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ORIGINAL ARTICLE
Year : 2018  |  Volume : 34  |  Issue : 4  |  Page : 465-471

Association between intravenous acetaminophen and reduction in intraoperative opioid consumption during transsphenoidal surgery for pituitary tumors


1 Anesthesiology and Surgical Oncology Research Group; School of Biomedical Informatics, The University of Texas Health Science Center, Houston, Texas, USA
2 Department of Anesthesiology and Perioperative Medicine, The University of Texas MD Anderson Cancer Center, Houston, Texas, USA
3 Anesthesiology and Surgical Oncology Research Group, The University of Texas Health Science Center; Department of Neurosurgery, The University of Texas MD Anderson Cancer Center, Houston, Texas, USA
4 Anesthesiology and Surgical Oncology Research Group, The University of Texas Health Science Center; Department of Anesthesiology and Perioperative Medicine, The University of Texas MD Anderson Cancer Center, Houston, Texas, USA

Correspondence Address:
Juan P Cata
Department of Anesthesiology and Perioperative Medicine, The University of Texas MD Anderson Cancer Center, Houston, Texas
USA
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Source of Support: None, Conflict of Interest: None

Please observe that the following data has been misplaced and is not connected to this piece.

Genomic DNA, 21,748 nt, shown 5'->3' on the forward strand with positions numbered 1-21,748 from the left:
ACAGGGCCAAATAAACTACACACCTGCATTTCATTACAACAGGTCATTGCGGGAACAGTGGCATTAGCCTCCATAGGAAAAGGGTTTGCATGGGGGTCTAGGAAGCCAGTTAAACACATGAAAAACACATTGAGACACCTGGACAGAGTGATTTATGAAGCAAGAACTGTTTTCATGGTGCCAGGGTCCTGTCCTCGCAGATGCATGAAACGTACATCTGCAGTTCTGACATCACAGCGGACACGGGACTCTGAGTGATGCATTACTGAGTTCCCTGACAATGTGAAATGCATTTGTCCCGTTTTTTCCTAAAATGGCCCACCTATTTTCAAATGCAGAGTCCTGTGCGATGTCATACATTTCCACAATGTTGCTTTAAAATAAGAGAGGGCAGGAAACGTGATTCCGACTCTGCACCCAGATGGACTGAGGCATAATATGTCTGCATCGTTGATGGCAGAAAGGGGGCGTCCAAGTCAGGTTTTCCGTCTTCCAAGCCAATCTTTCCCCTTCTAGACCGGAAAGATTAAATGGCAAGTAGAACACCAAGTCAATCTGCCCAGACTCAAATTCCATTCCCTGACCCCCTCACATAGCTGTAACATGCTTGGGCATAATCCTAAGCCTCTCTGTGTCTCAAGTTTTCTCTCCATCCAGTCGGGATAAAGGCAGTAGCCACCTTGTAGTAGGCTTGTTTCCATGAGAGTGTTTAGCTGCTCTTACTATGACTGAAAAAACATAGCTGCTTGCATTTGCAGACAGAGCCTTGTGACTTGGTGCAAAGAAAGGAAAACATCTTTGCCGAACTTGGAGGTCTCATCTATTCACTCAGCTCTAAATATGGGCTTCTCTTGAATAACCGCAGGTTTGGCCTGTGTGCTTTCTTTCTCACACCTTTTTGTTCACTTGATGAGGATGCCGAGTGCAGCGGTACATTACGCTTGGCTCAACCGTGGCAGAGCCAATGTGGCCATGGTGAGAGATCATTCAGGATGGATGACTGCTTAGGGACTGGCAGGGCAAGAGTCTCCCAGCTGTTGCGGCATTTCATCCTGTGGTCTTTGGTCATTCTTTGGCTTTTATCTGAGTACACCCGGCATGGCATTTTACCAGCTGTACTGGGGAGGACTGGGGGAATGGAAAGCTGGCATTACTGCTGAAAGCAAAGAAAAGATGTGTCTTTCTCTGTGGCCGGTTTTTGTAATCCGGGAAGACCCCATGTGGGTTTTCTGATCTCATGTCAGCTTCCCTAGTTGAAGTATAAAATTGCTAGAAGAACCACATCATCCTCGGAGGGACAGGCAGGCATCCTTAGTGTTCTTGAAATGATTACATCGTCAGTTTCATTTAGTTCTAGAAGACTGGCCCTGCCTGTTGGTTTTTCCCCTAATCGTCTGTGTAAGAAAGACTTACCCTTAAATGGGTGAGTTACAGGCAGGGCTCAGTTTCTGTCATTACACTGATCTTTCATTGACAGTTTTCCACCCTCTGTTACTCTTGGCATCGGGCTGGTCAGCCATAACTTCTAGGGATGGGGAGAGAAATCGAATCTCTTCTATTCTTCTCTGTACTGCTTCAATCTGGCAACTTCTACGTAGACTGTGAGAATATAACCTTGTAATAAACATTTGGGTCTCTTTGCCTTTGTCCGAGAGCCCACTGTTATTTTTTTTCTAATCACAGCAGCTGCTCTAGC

DOI: 10.4103/joacp.JOACP_276_17

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Background and Aims: Pain during and after transsphenoidal surgeries originates from stimulation of branches of the trigeminal cranial nerve that supply the inner aspect of the nose cavity and dura mater. Thereby, patients undergoing transsphenoidal surgery may require moderate-to-large amounts of analgesics including opioids. Intravenous acetaminophen provides analgesia and reduces opioid consumption for a wide variety of surgeries. We hypothesized that the use of intravenous acetaminophen is associated with a reduction in intraoperative opioid consumption and provides significant analgesia during and after transsphenoidal surgery. Material and Methods: This retrospective study included 413 patients who underwent transsphenoidal surgery for pituitary adenomas. The primary outcome of this study was intraoperative opioid consumption. Secondary outcomes included pain intensity, Richmond Agitation Sedation Scale scores, and nausea and vomiting upon arrival to postoperative anesthesia care unit. Patients were divided into two groups based on the intraoperative acetaminophen use. A prospensity score matching analysis was used to balance for important variables between the two groups of treatment. Regression models were fitted after matching the covariates. A P < 0.05 was considered statistically significant. Results: After matching, 126 patients were included in each group of treatment. Patients in the acetaminophen group required significantly less amount (a decrease by 14.9%) of opioids during surgery than those in the non-acetaminophen group. Postoperative pain, postoperative nausea and vomiting, and sedation scores were not significantly different between patients who received intravenous acetaminophen and those who did not. Conclusion: Intravenous acetaminophen is associated with a reduction in intraoperative opioids during transsphenoidal pituitary surgery.


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